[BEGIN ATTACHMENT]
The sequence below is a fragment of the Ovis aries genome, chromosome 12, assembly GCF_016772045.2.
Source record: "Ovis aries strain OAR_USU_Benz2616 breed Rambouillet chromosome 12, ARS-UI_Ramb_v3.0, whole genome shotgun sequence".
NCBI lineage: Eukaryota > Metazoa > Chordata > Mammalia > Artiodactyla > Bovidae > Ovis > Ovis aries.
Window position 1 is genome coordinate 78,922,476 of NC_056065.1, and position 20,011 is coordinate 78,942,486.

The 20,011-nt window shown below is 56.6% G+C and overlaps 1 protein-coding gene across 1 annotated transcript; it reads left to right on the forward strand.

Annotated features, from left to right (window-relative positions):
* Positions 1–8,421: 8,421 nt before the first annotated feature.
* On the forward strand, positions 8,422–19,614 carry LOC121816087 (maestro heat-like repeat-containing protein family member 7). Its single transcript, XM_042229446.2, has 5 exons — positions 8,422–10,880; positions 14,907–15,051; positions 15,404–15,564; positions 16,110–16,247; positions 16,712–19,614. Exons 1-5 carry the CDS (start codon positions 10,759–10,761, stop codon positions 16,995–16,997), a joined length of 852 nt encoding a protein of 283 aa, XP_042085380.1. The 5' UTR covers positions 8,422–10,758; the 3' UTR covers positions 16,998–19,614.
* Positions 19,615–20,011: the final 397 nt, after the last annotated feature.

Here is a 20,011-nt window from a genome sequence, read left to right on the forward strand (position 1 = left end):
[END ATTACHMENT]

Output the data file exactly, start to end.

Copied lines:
The sequence below is a fragment of the Ovis aries genome, chromosome 12, assembly GCF_016772045.2.
Source record: "Ovis aries strain OAR_USU_Benz2616 breed Rambouillet chromosome 12, ARS-UI_Ramb_v3.0, whole genome shotgun sequence".
NCBI lineage: Eukaryota > Metazoa > Chordata > Mammalia > Artiodactyla > Bovidae > Ovis > Ovis aries.
Window position 1 is genome coordinate 78,922,476 of NC_056065.1, and position 20,011 is coordinate 78,942,486.

The 20,011-nt window shown below is 56.6% G+C and overlaps 1 protein-coding gene across 1 annotated transcript; it reads left to right on the forward strand.

Annotated features, from left to right (window-relative positions):
* Positions 1–8,421: 8,421 nt before the first annotated feature.
* On the forward strand, positions 8,422–19,614 carry LOC121816087 (maestro heat-like repeat-containing protein family member 7). Its single transcript, XM_042229446.2, has 5 exons — positions 8,422–10,880; positions 14,907–15,051; positions 15,404–15,564; positions 16,110–16,247; positions 16,712–19,614. Exons 1-5 carry the CDS (start codon positions 10,759–10,761, stop codon positions 16,995–16,997), a joined length of 852 nt encoding a protein of 283 aa, XP_042085380.1. The 5' UTR covers positions 8,422–10,758; the 3' UTR covers positions 16,998–19,614.
* Positions 19,615–20,011: the final 397 nt, after the last annotated feature.

Here is a 20,011-nt window from a genome sequence, read left to right on the forward strand (position 1 = left end):